Home DANIEL E. BRENNAN & others vs. JAMES J. DeCOSTA & another

24 Mass. App. Ct. 968

August 28, 1987

Anthony M. Metaxas for the defendants.

Michael J. Splaine for the plaintiffs.

Neighbors, no longer friendly, dispute the right to use a street shown on a plan recorded in 1897 but never laid out on the ground. The DeCostas, defendants, claim the right to close and use a portion of the paper street, Fern Avenue, in Middleton. A judge of the Land Court determined, adversely to the DeCostas, that abutters on Fern Avenue, notably the plaintiffs, have the right to use Fern Avenue as shown on the 1897 plan for all purposes for which streets or ways are used in Middleton. [Note 1]

1. Status of the way. As a general rule, the title of persons who acquire land bounded by a street or way runs to the center line of the way, G. L. c. 183, ยง 58, and carries with it the right to use the way along its entire length. Goldstein v. Beal, 317 Mass. 750, 755 (1945). Casella v. Sneierson, 325 Mass. 85, 89 (1949). Murphy v. Mart Realty of Brockton, Inc., 348 Mass. 675, 677-678 (1965). The rule is applicable even if the way is not physically in existence, so long as it is contemplated and sufficiently designated. Ibid.

To that general rule, however, there are limitations. If the way was not actually staked out or used, abutters such as the DeCostas are free to challenge the existence of the way. Wellwood v. Havrah Mishna Anshi Sphard Cemetery Corp. , 254 Mass. 350, 355 (1926). Goldstein v. Beal, 317 Mass. at 755-756. Walter Kassuba Realty Corp. v. Akeson, 359 Mass. 725, 727-728 (1971). Shaw v. Solari, 8 Mass. App. Ct. 151, 155 (1979).

Although the instant case resembles Shaw v. Solari, the decisive distinction is that the Land Court judge found, on contradictory evidence, that "Fern Avenue can be located on the ground in accordance with the plan on

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which the parties' title claims are based"; that the predecessors in title to the Brennans had used Fern Avenue for access to their property; and that an abutter, one Kasenenko, had plowed Fern Avenue for the benefit of all neighbors. However marginally, the path and use of Fern Avenue could be followed. The judge's findings, while not compelled, are scarcely clearly erroneous. See Mass.R.Civ.P. 52(a), 365 Mass. 816 (1974), made applicable to these proceedings by Mass.R.Civ.P. 1, as amended, 385 Mass. 1214 (1982); Shapiro v. Burton, 23 Mass. App. Ct. 327, 330 (1987).

2. Abandonment. The judge found that the persons in the Brennan chain of title had not abandoned any right they may have had to use Fern Avenue. At most they had simply disregarded Fern Avenue. Non-use, as such, will not work an abandonment of an easement. Desotell v. Szczygiel, 338 Mass. 153, 158 (1958). Lemieux v. Rex Leather Finishing Corp., 7 Mass. App. Ct. 417, 421-422 (1979). Contrast Sindler v. William M. Bailey Co., 348 Mass. 589, 593 (1965).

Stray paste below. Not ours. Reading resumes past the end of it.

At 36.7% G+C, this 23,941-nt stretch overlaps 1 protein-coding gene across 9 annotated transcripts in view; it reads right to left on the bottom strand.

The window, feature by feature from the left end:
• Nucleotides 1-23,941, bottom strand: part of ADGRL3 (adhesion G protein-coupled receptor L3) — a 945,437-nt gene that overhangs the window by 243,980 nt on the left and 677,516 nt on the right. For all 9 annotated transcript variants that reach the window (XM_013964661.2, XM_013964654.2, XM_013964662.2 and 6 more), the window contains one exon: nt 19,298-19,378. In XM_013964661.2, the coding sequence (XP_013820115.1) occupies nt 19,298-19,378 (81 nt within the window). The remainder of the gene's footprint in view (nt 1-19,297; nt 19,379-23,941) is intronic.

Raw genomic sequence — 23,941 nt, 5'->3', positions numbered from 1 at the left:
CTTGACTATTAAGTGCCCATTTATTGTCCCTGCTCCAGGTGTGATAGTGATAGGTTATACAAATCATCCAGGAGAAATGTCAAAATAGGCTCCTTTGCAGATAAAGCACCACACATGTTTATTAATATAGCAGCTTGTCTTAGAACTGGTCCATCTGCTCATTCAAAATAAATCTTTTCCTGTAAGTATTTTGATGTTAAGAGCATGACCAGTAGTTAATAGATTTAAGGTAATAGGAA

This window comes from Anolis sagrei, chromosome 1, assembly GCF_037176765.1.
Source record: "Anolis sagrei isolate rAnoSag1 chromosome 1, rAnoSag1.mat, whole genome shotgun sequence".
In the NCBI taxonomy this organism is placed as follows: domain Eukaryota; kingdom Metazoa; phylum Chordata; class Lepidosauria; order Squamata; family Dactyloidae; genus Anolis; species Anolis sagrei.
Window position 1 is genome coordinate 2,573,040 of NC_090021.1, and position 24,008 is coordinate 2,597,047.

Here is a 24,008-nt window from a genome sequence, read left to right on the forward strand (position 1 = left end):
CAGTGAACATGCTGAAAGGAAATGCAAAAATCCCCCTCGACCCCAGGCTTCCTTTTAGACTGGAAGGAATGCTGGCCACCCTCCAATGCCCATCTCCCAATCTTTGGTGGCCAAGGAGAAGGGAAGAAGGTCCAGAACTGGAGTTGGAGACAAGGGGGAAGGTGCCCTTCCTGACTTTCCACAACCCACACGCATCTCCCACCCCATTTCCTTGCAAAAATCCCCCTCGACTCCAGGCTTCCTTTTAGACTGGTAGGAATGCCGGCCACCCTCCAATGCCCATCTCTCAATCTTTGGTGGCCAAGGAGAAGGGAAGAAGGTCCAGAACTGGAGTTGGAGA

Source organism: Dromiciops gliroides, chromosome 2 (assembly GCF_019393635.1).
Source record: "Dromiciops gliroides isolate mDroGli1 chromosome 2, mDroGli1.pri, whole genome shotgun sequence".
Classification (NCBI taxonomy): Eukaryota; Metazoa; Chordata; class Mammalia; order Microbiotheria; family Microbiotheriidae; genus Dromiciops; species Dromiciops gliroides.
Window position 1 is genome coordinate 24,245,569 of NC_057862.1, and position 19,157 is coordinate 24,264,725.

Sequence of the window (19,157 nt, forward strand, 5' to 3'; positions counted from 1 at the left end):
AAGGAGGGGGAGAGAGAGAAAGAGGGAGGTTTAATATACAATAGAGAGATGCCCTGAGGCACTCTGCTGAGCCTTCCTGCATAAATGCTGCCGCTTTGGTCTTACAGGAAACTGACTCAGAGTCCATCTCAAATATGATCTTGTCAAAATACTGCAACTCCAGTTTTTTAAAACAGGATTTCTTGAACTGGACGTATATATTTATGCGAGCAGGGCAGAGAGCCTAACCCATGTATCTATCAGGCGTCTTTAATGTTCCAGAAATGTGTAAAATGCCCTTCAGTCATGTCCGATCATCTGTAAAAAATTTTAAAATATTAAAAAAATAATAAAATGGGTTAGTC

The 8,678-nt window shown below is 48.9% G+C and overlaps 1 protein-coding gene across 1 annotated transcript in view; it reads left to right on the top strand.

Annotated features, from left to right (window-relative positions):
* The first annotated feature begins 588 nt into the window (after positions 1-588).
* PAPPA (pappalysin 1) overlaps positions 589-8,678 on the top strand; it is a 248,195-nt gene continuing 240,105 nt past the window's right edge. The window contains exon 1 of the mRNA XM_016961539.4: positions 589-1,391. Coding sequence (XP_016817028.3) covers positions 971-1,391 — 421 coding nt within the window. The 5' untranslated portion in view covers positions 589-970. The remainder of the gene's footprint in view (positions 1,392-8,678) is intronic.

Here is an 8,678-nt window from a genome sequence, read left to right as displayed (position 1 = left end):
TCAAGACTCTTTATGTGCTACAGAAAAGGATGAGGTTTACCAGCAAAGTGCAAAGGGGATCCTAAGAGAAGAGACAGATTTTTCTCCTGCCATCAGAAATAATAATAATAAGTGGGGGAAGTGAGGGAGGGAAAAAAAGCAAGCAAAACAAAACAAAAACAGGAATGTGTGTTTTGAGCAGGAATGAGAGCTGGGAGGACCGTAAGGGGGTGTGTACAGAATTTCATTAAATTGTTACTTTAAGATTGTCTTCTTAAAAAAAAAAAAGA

3. Adverse possession. In addition to grant, release, estoppel, or abandonment, an easement in a way may be extinguished by adverse possession. Emery v. Crowley, 371 Mass. 489, 495 (1976). To establish acquisition through adverse possession of a fee unencumbered by an easement in the disputed portion of Fern Avenue, the DeCostas were bound to prove occupation of the land irreconcilable with its use as a way, openly, notoriously, adversely, and without interruption for more than twenty years. Lemieux v. Rex Leather Finishing Corp., 7 Mass. App. Ct. at 422-424. Yagjian v. O'Brien, 19 Mass. App. Ct. 733, 735-737 (1985). See Shaw v. Solari, 8 Mass. App. Ct. at 155-156.

Once again the DeCostas' case founders on the judge's findings. She found that the uses made by the predecessors in title of the DeCostas were not "of such nature or of such long duration as to eliminate the rights of other property owners whose land abuts on Fern Avenue." The judge expressly found that, although it was necessary to drive between existing trees, there was no obstacle to proceeding by motor vehicle to and from Park Avenue and the Brennan land via Fern Avenue and that predecessors in title to the Brennans did just that. The judge was not required to believe that the photographic evidence of barriers proved continuous obstruction over the prescriptive period. See Lawton v. Dracousis, 14 Mass. App. Ct. 164, 168-170 (1982).

Judgment affirmed.


[Note 1] That right, the court also determined, was subject to the defendants' right to

maintain, repair, and replace an existing septic system located beneath the surface of Fern Avenue.